the Kerry dressing room beforehand and harangue them about their persistent
“blackguarding” (McElligott’s word) of opposition players.

Monaghan, as I say, have not been back in a senior final
since. Maybe this is one potential area of closure that should be discussed at
the aforementioned Civil War conference in Athlone. In any case, the day-long
event will take place on November 23rd at Custume Barracks. Booking and other
details from


Did you ever do this?

Back in the 1960’s there were no GHD’s you know.


Tar Abhaile

These photographs were sent to me  by Red Pepper Productions. You have probably forgotten by now but back in the Spring, Kay Caball of My Kerry Ancestors and I, on behalf of NKRO made a Tv programme with Julie and Glyn Evans from Australia. The programme is to be broadcast on TG4 and will be called Tar Abhaile.  Our programme will be the third in  the series. I’ll keep you posted.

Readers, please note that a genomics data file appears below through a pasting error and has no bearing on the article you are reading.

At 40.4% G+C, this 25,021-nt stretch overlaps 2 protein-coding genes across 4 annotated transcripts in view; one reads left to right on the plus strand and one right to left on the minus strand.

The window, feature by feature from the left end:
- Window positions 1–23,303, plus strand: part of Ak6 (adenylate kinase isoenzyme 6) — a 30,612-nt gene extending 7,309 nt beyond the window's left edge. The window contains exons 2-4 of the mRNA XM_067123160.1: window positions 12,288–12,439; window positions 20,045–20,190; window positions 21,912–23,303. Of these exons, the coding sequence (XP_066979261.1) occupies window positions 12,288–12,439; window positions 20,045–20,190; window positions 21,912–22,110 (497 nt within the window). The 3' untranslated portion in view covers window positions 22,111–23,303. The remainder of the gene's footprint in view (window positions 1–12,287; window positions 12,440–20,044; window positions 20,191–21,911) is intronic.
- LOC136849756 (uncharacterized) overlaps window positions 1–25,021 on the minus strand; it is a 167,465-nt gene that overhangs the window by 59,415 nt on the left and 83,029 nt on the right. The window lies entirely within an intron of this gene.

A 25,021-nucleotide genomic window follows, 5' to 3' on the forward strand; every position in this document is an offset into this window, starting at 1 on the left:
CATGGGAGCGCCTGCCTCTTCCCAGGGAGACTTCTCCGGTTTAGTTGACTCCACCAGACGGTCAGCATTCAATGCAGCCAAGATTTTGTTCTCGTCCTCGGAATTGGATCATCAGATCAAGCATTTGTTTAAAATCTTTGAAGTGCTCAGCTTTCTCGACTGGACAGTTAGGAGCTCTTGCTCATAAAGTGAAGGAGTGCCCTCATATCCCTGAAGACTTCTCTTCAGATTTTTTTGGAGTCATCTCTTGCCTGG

Lovely promotional video for Tralee here

Tar Abhaile,Confirmation and some forthcoming events

I am coming to the end of my Tar Abhaile sequence.

On the day after the filming Julie and Glyn Evans returned to Listowel to see places away from the TV cameras.

In this photo Julie and Glyn are standing in front of  the wall that once surrounded Listowel workhouse. You can see where a gate once hung. Through this gate the cart carrying the bodies of the dead were carried down An Bóthar Dubh to the Teampall Bán burial ground.

Jim Beasley who lives in the property where the wall is, has made his garage door to look like a replica of the old workhouse gate.

We also visited the site of the old workhouse. We went to the nearby old Mercy Convent, now the St. Senan’s Day Centre. Eileen Bunyan, the nurse manager of the centre, gave us a guided tour.

Since all the workhouses were built to the same template, the Listowel one would have looked like this.